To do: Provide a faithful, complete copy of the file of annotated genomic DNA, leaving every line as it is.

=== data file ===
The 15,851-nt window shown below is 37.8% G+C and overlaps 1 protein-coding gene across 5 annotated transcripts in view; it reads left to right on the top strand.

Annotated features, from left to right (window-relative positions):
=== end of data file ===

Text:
The 15,851-nt window shown below is 37.8% G+C and overlaps 1 protein-coding gene across 5 annotated transcripts in view; it reads left to right on the top strand.

Annotated features, from left to right (window-relative positions):